Clay Coppedge has written “Texas True Crime Miscellany,” which features crime stories from Texas history.

Clay Coppedge said he sort of stumbled into writing “Texas True Crime Miscellany,” his new book published July 26.

“I was going through a bunch of old newspaper clips. I was free lancing, had lost my newspaper job,” Coppedge said. “So I started going through some of my old clips, and I ran across a few that I’d written for a newspaper, y’know 750, 800 words, about 20 inches or so, but I knew there was so much more to them, and so when I stumbled across those, I said y’know, I oughtta take a deep dive into a couple of these and see what I come up with, and after I’d done a few of those, I realized I probably had the start for a collection, so I started looking for some others, some ones I haven’t heard of, or hadn’t worked on, and pretty soon I had enough for a book.”

Coppedge said he noticed a theme when he was going through a lot of the stories he included; he said many of them were about a crime or a murder, one misdeed or another.

“So I realized I had sort of a theme going, and y’know, last year during the pandemic, my wife and I started watching a lot of true crime on TV, so it inspired me to go back and reread some of the true crime books that I had, check out a couple of others, and then all of a sudden I’m in the true crime mindset, and I write a lot about Texas history, so historical true crime just seemed like the logical extension from there,” he said.

Coppedge’s new release has 18 stories in it about crimes from all over the state, one of which took place in our own Marshall, Texas in 1879.

This East Texas story centers on Maurice Barrymore, the patriarch of the Barrymore Acting Clan and the great grandfather of today’s famous Drew Barrymore.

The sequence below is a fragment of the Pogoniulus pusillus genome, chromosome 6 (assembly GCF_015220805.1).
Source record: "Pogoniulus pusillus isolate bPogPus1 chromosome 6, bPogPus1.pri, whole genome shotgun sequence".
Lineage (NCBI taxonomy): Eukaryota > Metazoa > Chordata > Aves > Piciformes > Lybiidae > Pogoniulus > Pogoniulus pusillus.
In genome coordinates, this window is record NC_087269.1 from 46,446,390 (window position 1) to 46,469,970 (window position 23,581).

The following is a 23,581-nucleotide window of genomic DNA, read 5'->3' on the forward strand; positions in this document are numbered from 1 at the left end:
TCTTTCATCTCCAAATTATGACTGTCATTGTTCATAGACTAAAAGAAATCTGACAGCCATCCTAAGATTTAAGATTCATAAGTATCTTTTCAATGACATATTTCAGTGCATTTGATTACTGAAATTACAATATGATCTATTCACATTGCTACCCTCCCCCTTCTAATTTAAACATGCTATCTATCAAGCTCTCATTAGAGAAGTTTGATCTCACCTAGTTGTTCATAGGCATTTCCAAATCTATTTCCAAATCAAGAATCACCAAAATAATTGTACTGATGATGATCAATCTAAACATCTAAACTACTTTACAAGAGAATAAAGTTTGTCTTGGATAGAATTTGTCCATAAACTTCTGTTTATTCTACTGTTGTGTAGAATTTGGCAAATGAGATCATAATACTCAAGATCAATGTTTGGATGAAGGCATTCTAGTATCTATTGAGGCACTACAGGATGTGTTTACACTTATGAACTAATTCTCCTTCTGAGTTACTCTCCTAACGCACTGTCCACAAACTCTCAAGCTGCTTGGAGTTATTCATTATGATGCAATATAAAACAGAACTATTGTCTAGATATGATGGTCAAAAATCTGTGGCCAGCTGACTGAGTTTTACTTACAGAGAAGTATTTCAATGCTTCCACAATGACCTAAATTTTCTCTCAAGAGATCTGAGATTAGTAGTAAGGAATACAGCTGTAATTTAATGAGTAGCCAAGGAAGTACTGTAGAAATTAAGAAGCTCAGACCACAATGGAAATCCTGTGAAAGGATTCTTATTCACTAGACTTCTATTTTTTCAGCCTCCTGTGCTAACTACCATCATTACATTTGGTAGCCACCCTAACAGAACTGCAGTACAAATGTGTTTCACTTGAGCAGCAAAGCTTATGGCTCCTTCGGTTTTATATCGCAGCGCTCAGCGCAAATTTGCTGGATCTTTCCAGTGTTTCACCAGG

“He came with his theater troupe into Marshall, and he ran afoul of a guy by the name of Big Jim Currie, who started a fight in a saloon with some of the other members of the troop, and Barrymore came in at probably the wrong time and told them to settle down,” Coppedge said. “Barrymore was from England and was a boxing champion in England, and so he told Currie he was ready to settle it in earnest, but he wasn’t armed. He just figured they’d duke it out. So when Currie found out that he wasn’t armed, he just pulled out a gun and shot him, and then followed him outside, still shooting at him. Only hit him once. He shot at him about three or four times, and then one of the other members came into the saloon to try to see what was going on, and Currie shot him and killed him.

“Barrymore fought for his life for several weeks and eventually went back to New York to wait on the trial, and it was a strange trial because everybody knew what had happened. They had several witnesses who saw the whole thing unfold, but Currie’s brother was the major of Shreveport, and he spent a lot of money over the years keeping his little brother out of trouble, and eventually he came out with eight lawyers. There’s pretty good evidence that they bought the jury. The guys that were on the jury started flashing these big rolls of greenbacks, and it was pretty obvious that that’s what had happened. And then reaction in Texas especially was quite severe ‘cause they want to divorce themselves from that incident, and those jurors did to some extent I suppose. And Barrymore had a famous comment. The name of the story is ‘Death in Every Bistro.” Several years later his opinions of Texas, he said ‘a no man’s land where death lurks in every bistro’. That quote has probably outlasted the actual event.”

“Texas True Crime Miscellany,” is published by Arcadia Publishing and The History Press, and this is Coppedge’s fifth book with them. His work has appeared in a number of magazines including “Acres USA,” “Field & Stream,” Progressive Farmer,” “Texas Co-op Power” and “Texas Highways.”

“Texas True Crime Miscellany” can be purchased online at

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